Once upon a time, the computer mouse didn’t exist. Early computers used a variety of other input devices, from the typical keyboard to more esoteric options such as joysticks or light pens. While the mouse as we know it dominates all, it doesn’t mean other tools can’t find their place. One such device is this hat mouse, from [Jacek Fedorynski].
The mouse consists of an Adafruit Feather nRF52840 Sense, mounted upon a basic baseball cap. The development board packs in a 9 degree-of-freedom motion sensor package featuring the ST LSM6DS33 acceleromater/gyro and LIS3MDL magnetometer. Through a robust sensor fusion algorithm, this enables the board to measure the orientation and motion of the wearer’s head with a great degree of finesse. This allows the user to look at different parts of the screen to move the mouse cursor, with the system working in an absolute rather than relative fashion. Commands are sent to the attached PC with the Feather’s built-in Bluetooth, avoiding the need for dangly cables running down the user’s neck. Files are available on Github for those eager to spin up their own.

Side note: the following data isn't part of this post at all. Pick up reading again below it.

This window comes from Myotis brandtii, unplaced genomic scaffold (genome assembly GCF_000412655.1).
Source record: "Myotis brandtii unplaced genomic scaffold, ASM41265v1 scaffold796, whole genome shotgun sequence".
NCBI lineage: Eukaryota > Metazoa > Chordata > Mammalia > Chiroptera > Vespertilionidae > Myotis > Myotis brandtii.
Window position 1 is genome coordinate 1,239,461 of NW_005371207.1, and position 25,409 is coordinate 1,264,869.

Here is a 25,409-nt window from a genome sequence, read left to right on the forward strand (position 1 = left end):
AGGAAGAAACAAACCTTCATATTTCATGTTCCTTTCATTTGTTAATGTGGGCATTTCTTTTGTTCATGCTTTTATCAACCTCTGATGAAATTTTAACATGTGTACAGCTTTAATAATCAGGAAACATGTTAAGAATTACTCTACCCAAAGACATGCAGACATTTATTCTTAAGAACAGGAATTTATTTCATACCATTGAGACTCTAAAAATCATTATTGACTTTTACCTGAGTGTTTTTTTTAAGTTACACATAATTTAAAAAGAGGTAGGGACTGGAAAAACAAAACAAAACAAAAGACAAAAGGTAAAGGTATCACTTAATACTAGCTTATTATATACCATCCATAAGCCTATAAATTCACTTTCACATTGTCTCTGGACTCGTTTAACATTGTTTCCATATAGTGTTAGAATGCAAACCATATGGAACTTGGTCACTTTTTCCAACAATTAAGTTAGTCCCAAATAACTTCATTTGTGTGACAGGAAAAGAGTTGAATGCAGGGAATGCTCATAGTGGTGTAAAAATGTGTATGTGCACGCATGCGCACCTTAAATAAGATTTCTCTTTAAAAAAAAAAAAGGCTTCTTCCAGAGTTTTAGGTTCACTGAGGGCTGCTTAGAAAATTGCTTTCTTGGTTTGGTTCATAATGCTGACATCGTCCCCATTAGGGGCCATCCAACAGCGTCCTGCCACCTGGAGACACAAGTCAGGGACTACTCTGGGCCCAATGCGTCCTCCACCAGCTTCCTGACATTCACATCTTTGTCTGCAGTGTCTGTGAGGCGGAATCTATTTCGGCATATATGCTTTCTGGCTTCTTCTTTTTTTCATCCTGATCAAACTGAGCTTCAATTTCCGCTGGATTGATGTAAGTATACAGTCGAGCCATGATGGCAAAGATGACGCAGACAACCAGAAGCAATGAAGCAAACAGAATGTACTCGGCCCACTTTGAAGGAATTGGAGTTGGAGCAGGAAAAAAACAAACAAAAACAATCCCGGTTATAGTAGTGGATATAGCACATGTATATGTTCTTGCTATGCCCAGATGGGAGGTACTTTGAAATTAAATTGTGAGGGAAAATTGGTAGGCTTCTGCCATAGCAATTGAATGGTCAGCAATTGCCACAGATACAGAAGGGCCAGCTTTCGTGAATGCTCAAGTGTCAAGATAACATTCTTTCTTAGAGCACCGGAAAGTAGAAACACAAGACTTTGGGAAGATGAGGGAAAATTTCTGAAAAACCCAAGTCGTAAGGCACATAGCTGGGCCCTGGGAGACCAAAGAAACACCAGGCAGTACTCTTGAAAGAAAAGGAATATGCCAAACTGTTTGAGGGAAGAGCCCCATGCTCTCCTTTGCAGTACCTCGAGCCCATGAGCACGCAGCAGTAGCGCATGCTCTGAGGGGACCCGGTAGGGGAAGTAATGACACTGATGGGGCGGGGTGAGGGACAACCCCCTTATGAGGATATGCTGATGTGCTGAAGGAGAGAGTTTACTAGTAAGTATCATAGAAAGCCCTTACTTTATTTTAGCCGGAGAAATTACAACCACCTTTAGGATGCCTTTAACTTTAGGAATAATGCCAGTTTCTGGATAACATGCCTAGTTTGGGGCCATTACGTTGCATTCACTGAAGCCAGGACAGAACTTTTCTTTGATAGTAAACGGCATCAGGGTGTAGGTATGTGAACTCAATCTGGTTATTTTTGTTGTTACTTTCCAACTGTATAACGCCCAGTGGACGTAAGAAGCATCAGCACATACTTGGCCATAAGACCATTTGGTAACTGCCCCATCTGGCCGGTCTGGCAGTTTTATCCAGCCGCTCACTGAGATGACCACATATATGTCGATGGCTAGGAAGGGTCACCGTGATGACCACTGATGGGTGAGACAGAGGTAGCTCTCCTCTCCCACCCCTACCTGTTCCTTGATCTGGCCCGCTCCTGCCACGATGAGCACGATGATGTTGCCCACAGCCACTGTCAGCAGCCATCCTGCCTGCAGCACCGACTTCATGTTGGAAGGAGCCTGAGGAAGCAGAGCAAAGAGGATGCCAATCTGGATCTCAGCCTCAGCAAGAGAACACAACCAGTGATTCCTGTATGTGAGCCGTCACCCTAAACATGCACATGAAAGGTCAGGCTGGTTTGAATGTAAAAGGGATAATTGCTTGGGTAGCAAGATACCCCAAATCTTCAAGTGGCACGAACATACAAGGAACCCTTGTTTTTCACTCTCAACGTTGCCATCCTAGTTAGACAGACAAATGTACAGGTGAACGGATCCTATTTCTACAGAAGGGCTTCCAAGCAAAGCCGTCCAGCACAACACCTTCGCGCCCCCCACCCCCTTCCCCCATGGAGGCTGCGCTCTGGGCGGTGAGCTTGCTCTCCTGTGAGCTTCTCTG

Combined with some built-in accessibility aids in Windows, the setup allows the user to move the mouse well, with foot switches used to activate the left and right mouse buttons. For those who find using a traditional mouse difficult, this could be a great tool for better productivity. Of course, if you wish to learn more, it pays to take a look back at the very earliest days of mouse technology. Video after the break.
3 thoughts on “Baseball Cap Mouse Provides A Look-And-Click Interface”
Someone has reinvented TrackIR. Or Freetrack https://www.free-track.net/english/
Those use a webcam instead of an IMU but the idea is the same. And it sucks pretty bad as an input method – you will get a horrible neck cramp after a while of doing this.
i once controlled a camera turret with a track ir camera (i actually use the version of freetrack that supports those). the lag was nauseating.didnt help that the video feed was one of those 5ghz security cameras streaming through a cheap usb video capture device. that alone probibly added a couple hundred milliseconds and that was nothing when compared to the lag of the mechanical servos controlling the turret. was using it as a part of a really poorly designed telepresence rover.
So, the article isn’t about this?
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